Aging and palliative care
Many challenges arise in several fronts of the correctional systems with the advent of older ages within the inmate population.
Critical factors that require urgent tackling include changes in policy making, management practices, infrastructures, quality (of care) systems, human resources and budgeting.
Currently, there are more than ten million incarcerated people worldwide and the global prison population rate is increasing. Aging, in general, is also a recent and challenging phenomenon in developed countries, and in particular it has been being incrementally mirrored inside penal institutions. As the world’s population ages rapidly, so too the number of the elderly in jails and prisons is increasing at a breakneck gallop: at a rate three times that of the general prison population.
Although most 50-year-olds in the general population are not considered elderly, the aging process seems to be accelerated by incarceration due to contributing elements such as poor physical or mental health (often the result of factors such as substance abuse, lack of access to health care, inadequate care, poverty, and lack of education) prior to incarceration, and also because of the physical and psychological stresses associated with life in prison. Older inmates have higher rates of health conditions, such as gross functional disabilities and impaired movement, mental illness, increased risk of major diseases, and an increased need for assistance with daily living activities.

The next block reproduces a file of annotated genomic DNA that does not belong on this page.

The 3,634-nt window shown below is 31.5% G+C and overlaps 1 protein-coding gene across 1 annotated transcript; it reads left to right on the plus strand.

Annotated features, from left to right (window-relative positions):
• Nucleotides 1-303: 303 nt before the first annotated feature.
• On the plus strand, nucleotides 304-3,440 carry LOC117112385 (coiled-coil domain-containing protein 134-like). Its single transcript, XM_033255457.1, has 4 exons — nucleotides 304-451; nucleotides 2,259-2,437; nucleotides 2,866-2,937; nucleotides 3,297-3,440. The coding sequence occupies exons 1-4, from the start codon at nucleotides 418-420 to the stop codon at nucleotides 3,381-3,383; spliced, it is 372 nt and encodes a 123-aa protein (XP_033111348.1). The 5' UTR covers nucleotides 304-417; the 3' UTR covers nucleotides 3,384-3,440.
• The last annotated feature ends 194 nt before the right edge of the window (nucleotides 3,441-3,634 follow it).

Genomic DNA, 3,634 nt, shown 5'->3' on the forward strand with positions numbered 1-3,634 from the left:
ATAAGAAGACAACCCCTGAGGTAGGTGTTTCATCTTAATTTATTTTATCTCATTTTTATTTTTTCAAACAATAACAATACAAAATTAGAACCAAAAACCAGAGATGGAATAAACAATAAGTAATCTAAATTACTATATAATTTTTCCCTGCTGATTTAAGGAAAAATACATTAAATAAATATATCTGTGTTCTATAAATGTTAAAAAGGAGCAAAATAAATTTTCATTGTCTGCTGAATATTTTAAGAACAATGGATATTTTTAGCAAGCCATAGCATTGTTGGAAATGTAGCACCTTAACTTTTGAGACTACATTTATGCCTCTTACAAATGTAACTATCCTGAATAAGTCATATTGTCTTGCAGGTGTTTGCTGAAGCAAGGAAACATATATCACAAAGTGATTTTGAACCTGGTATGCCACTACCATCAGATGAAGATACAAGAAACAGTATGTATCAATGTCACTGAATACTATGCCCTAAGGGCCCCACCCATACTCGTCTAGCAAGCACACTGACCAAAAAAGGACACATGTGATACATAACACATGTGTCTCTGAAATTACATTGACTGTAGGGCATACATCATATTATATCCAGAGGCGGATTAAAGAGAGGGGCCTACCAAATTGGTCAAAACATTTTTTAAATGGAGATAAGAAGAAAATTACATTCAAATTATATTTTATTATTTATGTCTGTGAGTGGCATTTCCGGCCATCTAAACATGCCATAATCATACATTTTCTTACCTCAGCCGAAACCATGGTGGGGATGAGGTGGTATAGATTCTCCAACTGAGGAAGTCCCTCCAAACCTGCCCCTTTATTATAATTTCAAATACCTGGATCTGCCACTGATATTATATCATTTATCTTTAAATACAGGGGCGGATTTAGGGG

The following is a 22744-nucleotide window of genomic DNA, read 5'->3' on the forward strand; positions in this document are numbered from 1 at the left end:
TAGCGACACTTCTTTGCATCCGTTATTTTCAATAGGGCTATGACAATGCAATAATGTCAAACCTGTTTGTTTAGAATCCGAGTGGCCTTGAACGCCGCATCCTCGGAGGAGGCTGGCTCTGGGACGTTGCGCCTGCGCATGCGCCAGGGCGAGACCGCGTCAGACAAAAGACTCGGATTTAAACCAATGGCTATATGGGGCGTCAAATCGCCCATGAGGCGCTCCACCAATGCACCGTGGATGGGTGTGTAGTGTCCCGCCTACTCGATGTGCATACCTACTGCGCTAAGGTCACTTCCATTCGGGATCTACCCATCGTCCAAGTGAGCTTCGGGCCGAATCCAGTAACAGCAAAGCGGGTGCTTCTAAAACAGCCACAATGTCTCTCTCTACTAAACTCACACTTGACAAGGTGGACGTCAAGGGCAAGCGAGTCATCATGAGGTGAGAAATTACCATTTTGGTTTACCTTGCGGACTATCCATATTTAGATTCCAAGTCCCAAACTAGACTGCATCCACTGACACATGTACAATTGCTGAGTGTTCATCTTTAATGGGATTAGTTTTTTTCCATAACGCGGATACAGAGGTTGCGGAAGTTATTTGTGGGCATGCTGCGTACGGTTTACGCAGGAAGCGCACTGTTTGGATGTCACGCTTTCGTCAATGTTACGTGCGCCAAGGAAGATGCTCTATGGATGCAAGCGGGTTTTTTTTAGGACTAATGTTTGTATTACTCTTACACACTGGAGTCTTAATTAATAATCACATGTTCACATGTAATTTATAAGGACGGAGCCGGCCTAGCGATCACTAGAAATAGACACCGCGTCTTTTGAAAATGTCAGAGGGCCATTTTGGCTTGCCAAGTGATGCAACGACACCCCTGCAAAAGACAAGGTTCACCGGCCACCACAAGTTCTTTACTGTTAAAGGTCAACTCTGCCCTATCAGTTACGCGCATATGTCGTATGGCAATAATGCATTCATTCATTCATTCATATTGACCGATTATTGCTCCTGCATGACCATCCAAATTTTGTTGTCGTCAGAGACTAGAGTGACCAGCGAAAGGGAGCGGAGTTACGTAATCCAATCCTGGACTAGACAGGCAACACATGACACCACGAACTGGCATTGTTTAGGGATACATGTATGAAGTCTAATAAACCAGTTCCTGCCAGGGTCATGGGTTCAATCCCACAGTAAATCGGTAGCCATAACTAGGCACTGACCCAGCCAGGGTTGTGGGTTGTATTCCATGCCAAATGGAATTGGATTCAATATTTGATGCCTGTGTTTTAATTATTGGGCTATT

Dealing with the challenges of an increasing aging prison population is painful to prison administration whose budgets, facilities and staff are not prepared to this reality.
At IPS, we support prison systems in the definition of policies that help them:
- divert older offenders or the ones that are chronically ill from prison;
- rethink the length of sentences for older inmates;
- rethink the needs for new or adapted detention facilities;
- prepare staff on how to understand and operate with vulnerable inmates.